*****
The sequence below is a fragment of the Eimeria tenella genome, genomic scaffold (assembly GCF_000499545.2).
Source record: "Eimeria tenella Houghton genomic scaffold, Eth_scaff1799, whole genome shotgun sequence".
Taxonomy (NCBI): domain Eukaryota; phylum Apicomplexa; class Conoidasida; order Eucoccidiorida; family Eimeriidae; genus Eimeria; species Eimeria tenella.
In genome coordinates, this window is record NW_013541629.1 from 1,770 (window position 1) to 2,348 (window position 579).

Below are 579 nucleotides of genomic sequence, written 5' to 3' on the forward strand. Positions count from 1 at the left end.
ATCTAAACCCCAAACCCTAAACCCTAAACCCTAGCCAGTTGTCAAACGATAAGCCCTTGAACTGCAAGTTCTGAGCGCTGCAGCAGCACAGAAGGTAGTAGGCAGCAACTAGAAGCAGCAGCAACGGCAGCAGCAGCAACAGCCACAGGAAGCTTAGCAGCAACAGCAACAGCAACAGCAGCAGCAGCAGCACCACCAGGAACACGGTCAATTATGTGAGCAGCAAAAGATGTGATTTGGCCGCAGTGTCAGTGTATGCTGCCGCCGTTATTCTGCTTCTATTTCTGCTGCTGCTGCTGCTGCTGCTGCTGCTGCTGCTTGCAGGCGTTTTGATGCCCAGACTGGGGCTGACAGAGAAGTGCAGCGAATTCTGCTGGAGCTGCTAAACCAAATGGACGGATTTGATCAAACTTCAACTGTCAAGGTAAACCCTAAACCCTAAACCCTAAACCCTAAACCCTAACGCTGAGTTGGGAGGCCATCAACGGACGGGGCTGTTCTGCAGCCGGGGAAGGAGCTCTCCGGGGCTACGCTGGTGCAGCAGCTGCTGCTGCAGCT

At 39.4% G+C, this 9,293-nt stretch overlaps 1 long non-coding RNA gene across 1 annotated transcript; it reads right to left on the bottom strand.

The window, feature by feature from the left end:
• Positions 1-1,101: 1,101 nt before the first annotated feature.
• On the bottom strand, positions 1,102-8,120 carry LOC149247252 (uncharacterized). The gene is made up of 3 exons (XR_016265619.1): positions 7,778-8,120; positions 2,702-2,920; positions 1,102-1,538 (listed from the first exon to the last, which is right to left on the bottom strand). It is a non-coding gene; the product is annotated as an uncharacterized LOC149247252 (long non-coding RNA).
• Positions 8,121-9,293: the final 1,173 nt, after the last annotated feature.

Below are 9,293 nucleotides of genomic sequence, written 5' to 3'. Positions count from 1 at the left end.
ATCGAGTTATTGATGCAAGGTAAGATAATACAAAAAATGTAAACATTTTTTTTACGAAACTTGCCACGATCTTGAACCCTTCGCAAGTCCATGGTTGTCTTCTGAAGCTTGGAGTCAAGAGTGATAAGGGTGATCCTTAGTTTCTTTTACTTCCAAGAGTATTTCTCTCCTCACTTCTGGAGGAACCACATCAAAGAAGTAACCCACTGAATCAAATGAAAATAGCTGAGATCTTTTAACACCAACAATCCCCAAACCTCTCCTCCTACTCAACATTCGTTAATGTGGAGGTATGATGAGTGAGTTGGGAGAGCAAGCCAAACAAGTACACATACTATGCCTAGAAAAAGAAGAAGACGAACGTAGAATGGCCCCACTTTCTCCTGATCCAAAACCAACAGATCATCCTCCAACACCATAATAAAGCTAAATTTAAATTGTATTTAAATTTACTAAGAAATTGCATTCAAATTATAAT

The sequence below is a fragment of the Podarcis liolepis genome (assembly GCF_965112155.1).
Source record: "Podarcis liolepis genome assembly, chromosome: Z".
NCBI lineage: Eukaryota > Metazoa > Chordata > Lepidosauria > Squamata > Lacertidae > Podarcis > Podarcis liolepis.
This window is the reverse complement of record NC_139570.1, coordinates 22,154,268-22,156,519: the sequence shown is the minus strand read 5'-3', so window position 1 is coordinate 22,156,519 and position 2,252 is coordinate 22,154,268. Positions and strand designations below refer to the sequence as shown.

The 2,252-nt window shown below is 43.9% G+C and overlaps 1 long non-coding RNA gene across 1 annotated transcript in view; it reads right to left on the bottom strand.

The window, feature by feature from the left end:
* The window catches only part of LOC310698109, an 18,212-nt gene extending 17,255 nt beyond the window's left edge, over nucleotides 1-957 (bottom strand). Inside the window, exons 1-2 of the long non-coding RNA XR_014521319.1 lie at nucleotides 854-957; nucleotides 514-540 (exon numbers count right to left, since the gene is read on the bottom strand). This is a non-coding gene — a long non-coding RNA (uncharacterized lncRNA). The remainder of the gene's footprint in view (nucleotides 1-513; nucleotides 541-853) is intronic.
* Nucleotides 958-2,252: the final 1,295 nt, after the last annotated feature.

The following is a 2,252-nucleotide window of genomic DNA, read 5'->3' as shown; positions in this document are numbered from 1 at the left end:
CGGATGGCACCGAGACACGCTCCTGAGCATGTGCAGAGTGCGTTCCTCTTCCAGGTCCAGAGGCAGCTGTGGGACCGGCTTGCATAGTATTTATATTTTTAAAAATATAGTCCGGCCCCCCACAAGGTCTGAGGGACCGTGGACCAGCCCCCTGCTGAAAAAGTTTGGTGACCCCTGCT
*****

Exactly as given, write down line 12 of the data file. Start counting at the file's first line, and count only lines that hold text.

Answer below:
Below are 9,293 nucleotides of genomic sequence, written 5' to 3'. Positions count from 1 at the left end.